*To decrease the size of the cushion area ( on the right) we used a Kun shoulder rest for ½ sized violin and altered it to fit the full sized violin by replacing the foot attachment with those from a full-sized shoulder rest model.
Strategy no. 2: Shoulder rest substitutes
Some of the materials used by the musicians to construct their own shoulder rest substitutes.
Building your own shoulder rest substitute is sometimes the best solution when you can’t find a shoulder rest to fit you. Small wedges of hard sponge, pieces of chamois leather, etc. have long been used in the profession, sometimes under the clothing where they cannot be seen. The hand made shoulder rest can be attached to the instrument or slid under the clothing. Placing an extra sheet of ant-slip rubber on the clothing or skin of the player just under the instrument further helps prevents the instrument from slipping.
1. Viola rests on collar bone
2. Monica’s self-made “shoulder rest substitute”
3. The shoulder joint is free to move.
Example: Here Monica has invented her own shoulder rest which does not touch the tip of her shoulder joint. She needed only minimal support from the shoulder rest after her chin rest was corrected. A rolled-up sheet of anti-slip rubber is combined with a flap of chamois leather to protect the skin.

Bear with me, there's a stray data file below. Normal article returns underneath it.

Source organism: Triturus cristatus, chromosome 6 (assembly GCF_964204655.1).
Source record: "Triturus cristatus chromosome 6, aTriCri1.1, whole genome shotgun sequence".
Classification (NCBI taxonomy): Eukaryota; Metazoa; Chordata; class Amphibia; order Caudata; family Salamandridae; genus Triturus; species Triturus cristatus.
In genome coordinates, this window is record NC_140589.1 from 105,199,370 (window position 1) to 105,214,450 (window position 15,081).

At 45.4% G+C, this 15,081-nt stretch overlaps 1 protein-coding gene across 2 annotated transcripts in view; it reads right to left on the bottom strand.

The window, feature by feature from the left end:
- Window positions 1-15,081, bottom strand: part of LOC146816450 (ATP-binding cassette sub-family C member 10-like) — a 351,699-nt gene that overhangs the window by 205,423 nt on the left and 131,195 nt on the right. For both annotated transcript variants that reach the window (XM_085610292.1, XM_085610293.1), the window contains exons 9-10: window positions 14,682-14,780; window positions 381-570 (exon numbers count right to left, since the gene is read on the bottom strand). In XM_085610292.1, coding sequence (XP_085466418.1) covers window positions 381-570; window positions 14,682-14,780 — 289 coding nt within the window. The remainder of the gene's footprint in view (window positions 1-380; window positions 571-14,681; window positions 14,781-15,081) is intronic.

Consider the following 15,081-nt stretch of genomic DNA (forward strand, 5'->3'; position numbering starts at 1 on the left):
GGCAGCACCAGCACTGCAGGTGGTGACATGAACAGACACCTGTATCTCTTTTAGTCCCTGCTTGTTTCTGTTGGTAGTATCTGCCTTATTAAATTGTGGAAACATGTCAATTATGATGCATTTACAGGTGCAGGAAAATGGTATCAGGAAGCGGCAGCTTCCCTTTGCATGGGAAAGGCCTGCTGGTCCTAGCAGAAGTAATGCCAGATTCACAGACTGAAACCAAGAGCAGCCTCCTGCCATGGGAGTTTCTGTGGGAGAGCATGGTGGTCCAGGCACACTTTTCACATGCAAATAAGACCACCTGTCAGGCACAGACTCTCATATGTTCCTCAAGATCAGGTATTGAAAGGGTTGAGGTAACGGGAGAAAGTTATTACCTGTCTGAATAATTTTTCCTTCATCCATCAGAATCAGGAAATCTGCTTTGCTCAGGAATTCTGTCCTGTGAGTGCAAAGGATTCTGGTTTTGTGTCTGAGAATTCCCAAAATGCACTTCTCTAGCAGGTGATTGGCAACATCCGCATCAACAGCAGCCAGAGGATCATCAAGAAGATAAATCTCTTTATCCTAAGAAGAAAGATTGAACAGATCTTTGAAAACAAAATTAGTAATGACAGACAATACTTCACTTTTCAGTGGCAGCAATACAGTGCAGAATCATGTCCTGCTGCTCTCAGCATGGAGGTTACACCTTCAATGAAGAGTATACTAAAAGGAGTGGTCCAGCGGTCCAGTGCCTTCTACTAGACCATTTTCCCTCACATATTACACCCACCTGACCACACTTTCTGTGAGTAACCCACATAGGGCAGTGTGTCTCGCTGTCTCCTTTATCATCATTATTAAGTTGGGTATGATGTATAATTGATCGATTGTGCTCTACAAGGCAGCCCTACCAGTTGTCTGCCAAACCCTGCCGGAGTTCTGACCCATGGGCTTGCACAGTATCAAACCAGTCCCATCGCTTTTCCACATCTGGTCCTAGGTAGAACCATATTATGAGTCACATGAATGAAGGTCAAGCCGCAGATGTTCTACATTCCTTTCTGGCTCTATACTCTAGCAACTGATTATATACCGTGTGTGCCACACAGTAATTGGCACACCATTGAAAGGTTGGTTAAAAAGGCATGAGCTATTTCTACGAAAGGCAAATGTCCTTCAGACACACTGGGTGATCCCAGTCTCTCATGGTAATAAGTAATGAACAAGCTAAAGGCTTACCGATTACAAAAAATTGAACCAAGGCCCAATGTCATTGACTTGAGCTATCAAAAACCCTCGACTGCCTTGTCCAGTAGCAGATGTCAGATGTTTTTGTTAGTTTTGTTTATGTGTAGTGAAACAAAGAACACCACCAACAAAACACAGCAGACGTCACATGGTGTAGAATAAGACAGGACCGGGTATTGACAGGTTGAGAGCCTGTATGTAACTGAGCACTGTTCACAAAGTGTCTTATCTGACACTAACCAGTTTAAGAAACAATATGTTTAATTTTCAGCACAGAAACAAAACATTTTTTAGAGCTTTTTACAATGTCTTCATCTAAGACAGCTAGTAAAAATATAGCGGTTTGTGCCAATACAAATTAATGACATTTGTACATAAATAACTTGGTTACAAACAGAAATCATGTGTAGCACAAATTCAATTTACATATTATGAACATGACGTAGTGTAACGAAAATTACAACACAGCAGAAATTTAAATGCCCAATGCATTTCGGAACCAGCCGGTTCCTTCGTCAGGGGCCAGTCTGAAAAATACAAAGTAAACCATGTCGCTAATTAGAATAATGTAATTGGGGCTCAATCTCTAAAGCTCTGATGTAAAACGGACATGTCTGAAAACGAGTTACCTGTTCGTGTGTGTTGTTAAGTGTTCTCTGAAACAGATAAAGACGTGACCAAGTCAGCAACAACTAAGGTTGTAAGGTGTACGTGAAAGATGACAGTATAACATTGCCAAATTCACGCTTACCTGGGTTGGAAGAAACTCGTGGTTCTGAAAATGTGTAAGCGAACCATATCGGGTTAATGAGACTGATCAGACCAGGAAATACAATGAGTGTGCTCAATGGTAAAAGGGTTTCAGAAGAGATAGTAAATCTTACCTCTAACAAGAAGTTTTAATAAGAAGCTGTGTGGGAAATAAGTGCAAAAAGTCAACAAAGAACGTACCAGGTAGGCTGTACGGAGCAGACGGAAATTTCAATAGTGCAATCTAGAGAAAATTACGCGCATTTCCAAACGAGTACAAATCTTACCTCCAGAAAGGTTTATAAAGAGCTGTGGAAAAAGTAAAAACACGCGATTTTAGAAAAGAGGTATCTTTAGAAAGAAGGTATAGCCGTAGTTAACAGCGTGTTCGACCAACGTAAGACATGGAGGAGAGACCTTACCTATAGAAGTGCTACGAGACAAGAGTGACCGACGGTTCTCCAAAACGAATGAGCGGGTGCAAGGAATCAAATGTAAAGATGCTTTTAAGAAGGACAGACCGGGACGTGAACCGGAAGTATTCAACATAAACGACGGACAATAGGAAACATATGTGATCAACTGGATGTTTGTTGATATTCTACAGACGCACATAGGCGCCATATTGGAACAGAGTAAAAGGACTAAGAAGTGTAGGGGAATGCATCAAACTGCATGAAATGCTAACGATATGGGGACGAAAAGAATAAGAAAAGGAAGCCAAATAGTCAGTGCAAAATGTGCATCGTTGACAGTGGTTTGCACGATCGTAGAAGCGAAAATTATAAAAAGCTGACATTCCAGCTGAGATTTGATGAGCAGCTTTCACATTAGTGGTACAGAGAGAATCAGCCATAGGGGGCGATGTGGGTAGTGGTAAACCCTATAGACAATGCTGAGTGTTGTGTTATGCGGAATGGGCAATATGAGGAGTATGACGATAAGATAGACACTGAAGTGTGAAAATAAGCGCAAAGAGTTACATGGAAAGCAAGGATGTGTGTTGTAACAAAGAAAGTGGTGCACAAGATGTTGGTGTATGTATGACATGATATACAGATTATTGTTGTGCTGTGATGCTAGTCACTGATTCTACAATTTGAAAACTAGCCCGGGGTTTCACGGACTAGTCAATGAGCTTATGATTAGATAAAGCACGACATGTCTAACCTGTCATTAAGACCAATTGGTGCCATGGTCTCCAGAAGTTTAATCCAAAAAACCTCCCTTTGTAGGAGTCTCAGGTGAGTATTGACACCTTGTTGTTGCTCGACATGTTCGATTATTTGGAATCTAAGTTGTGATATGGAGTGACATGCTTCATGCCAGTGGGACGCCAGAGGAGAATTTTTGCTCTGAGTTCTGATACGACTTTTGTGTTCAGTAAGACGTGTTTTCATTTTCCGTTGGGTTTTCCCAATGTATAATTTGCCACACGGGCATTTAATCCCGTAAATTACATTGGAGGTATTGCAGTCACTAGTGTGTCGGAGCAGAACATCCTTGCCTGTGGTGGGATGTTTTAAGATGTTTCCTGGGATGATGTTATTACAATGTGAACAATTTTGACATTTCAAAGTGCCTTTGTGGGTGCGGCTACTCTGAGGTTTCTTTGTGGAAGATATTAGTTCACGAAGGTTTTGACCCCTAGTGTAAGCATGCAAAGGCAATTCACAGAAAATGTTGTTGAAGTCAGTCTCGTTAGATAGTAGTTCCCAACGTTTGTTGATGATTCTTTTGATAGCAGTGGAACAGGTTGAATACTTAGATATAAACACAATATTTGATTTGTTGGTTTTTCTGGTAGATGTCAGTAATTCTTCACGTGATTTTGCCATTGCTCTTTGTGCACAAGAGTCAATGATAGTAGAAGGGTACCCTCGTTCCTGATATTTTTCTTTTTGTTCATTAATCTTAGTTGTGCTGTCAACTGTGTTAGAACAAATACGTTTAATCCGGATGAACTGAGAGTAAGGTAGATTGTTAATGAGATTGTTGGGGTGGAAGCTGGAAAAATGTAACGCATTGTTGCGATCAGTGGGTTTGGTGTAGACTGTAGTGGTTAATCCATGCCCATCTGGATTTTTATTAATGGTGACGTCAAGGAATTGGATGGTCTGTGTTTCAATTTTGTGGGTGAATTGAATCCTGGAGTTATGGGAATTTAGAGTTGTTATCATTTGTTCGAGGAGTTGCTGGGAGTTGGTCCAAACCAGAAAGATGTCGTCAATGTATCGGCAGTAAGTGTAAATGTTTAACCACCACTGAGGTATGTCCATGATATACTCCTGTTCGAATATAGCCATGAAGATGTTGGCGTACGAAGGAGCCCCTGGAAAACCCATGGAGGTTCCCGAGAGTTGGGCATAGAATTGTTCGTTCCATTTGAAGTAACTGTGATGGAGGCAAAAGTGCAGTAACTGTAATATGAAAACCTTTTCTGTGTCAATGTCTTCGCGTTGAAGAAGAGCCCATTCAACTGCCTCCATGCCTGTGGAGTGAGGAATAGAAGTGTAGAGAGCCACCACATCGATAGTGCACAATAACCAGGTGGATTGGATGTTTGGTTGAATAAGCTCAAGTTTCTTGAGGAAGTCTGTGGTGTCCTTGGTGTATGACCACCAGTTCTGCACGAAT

Problem: Shape of shoulder rest doesn’t fit player
When the shape of the shoulder rest does not match the contour of the violinist’s chest and collar bone, the violinist or violist has to search for the one place that the shoulder rest does fit, where she can get a grip. This can cause the instrument to be forced into a position that doesn’t suit the bow arm or fingering hand. To get support from the shoulder rest, the player tends to position the fingerboard too far to the left, making it hard to use the arms within their normal range of movement.
Adjusting the shape of the entire cushion area (where it touches the player) is not usually an option with store-bought shoulder rests. Some rests have flexible bodies that can be bent. Others can only be altered in shape by the addition of fillers like foam rubber or pieces of wool cloth. We often then covered these fillers with a layer of anti-slip rubber. When this was not possible, and the problem could not be corrected by re-positioning the shoulder rest, then a shoulder rest substitute had to be constructed out of materials on hand. A custom made shoulder rest was often the best alternative.